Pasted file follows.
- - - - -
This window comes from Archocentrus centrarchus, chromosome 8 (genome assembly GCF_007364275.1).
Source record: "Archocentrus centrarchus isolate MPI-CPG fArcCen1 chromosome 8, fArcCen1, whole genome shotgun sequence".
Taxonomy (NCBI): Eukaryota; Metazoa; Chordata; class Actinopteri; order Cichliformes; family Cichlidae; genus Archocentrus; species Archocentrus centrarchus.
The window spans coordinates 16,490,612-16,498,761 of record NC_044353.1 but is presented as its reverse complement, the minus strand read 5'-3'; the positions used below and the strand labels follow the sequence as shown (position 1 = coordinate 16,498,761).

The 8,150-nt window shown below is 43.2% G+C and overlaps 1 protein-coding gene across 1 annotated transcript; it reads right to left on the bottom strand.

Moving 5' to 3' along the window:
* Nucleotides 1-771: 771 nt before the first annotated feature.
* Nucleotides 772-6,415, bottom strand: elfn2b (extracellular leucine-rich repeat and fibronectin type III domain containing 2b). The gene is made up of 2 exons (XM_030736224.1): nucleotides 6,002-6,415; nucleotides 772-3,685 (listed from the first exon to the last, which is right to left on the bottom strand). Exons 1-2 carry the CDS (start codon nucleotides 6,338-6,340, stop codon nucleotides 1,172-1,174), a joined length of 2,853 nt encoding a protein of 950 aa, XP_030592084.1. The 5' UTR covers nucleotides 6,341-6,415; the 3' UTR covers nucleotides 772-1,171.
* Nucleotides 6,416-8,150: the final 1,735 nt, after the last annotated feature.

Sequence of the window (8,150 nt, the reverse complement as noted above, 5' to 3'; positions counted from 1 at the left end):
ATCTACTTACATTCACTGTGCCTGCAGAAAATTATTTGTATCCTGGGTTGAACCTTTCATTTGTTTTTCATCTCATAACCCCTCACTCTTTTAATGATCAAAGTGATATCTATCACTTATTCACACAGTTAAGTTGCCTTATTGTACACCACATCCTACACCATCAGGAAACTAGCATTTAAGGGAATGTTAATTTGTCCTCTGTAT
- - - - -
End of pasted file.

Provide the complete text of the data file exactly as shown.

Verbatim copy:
This window comes from Archocentrus centrarchus, chromosome 8 (genome assembly GCF_007364275.1).
Source record: "Archocentrus centrarchus isolate MPI-CPG fArcCen1 chromosome 8, fArcCen1, whole genome shotgun sequence".
Taxonomy (NCBI): Eukaryota; Metazoa; Chordata; class Actinopteri; order Cichliformes; family Cichlidae; genus Archocentrus; species Archocentrus centrarchus.
The window spans coordinates 16,490,612-16,498,761 of record NC_044353.1 but is presented as its reverse complement, the minus strand read 5'-3'; the positions used below and the strand labels follow the sequence as shown (position 1 = coordinate 16,498,761).

The 8,150-nt window shown below is 43.2% G+C and overlaps 1 protein-coding gene across 1 annotated transcript; it reads right to left on the bottom strand.

Moving 5' to 3' along the window:
* Nucleotides 1-771: 771 nt before the first annotated feature.
* Nucleotides 772-6,415, bottom strand: elfn2b (extracellular leucine-rich repeat and fibronectin type III domain containing 2b). The gene is made up of 2 exons (XM_030736224.1): nucleotides 6,002-6,415; nucleotides 772-3,685 (listed from the first exon to the last, which is right to left on the bottom strand). Exons 1-2 carry the CDS (start codon nucleotides 6,338-6,340, stop codon nucleotides 1,172-1,174), a joined length of 2,853 nt encoding a protein of 950 aa, XP_030592084.1. The 5' UTR covers nucleotides 6,341-6,415; the 3' UTR covers nucleotides 772-1,171.
* Nucleotides 6,416-8,150: the final 1,735 nt, after the last annotated feature.

Sequence of the window (8,150 nt, the reverse complement as noted above, 5' to 3'; positions counted from 1 at the left end):
ATCTACTTACATTCACTGTGCCTGCAGAAAATTATTTGTATCCTGGGTTGAACCTTTCATTTGTTTTTCATCTCATAACCCCTCACTCTTTTAATGATCAAAGTGATATCTATCACTTATTCACACAGTTAAGTTGCCTTATTGTACACCACATCCTACACCATCAGGAAACTAGCATTTAAGGGAATGTTAATTTGTCCTCTGTAT